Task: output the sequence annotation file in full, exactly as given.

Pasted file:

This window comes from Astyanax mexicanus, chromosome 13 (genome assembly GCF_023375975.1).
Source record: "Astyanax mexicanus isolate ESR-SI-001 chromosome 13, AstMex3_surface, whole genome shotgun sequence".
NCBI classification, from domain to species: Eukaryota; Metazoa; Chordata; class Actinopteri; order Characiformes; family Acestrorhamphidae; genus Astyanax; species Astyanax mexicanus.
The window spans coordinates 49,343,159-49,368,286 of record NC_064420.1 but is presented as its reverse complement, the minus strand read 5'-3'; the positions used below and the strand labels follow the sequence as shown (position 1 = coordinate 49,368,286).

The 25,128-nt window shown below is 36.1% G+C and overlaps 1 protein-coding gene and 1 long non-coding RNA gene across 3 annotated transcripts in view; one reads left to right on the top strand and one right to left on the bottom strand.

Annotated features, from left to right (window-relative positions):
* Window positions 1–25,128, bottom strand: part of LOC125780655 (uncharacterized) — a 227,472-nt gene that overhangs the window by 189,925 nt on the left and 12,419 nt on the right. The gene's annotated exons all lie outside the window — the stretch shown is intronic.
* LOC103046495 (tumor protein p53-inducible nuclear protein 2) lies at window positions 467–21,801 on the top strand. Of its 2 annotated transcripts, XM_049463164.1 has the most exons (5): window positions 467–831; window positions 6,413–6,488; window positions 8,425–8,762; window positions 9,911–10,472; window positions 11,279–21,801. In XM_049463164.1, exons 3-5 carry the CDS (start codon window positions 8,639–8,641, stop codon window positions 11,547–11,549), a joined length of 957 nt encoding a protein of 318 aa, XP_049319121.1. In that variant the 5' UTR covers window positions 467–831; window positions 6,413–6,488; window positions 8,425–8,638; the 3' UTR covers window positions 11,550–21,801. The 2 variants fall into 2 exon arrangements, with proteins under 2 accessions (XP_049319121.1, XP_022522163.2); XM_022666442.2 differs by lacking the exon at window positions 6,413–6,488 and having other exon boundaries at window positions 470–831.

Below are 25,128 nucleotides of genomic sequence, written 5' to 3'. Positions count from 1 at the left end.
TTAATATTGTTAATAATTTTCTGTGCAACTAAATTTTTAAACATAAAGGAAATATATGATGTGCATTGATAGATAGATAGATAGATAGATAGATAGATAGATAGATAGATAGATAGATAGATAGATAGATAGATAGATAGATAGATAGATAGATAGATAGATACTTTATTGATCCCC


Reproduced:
This window comes from Astyanax mexicanus, chromosome 13 (genome assembly GCF_023375975.1).
Source record: "Astyanax mexicanus isolate ESR-SI-001 chromosome 13, AstMex3_surface, whole genome shotgun sequence".
NCBI classification, from domain to species: Eukaryota; Metazoa; Chordata; class Actinopteri; order Characiformes; family Acestrorhamphidae; genus Astyanax; species Astyanax mexicanus.
The window spans coordinates 49,343,159-49,368,286 of record NC_064420.1 but is presented as its reverse complement, the minus strand read 5'-3'; the positions used below and the strand labels follow the sequence as shown (position 1 = coordinate 49,368,286).

The 25,128-nt window shown below is 36.1% G+C and overlaps 1 protein-coding gene and 1 long non-coding RNA gene across 3 annotated transcripts in view; one reads left to right on the top strand and one right to left on the bottom strand.

Annotated features, from left to right (window-relative positions):
* Window positions 1–25,128, bottom strand: part of LOC125780655 (uncharacterized) — a 227,472-nt gene that overhangs the window by 189,925 nt on the left and 12,419 nt on the right. The gene's annotated exons all lie outside the window — the stretch shown is intronic.
* LOC103046495 (tumor protein p53-inducible nuclear protein 2) lies at window positions 467–21,801 on the top strand. Of its 2 annotated transcripts, XM_049463164.1 has the most exons (5): window positions 467–831; window positions 6,413–6,488; window positions 8,425–8,762; window positions 9,911–10,472; window positions 11,279–21,801. In XM_049463164.1, exons 3-5 carry the CDS (start codon window positions 8,639–8,641, stop codon window positions 11,547–11,549), a joined length of 957 nt encoding a protein of 318 aa, XP_049319121.1. In that variant the 5' UTR covers window positions 467–831; window positions 6,413–6,488; window positions 8,425–8,638; the 3' UTR covers window positions 11,550–21,801. The 2 variants fall into 2 exon arrangements, with proteins under 2 accessions (XP_049319121.1, XP_022522163.2); XM_022666442.2 differs by lacking the exon at window positions 6,413–6,488 and having other exon boundaries at window positions 470–831.

Below are 25,128 nucleotides of genomic sequence, written 5' to 3'. Positions count from 1 at the left end.
TTAATATTGTTAATAATTTTCTGTGCAACTAAATTTTTAAACATAAAGGAAATATATGATGTGCATTGATAGATAGATAGATAGATAGATAGATAGATAGATAGATAGATAGATAGATAGATAGATAGATAGATAGATAGATAGATAGATAGATAGATAGATACTTTATTGATCCCC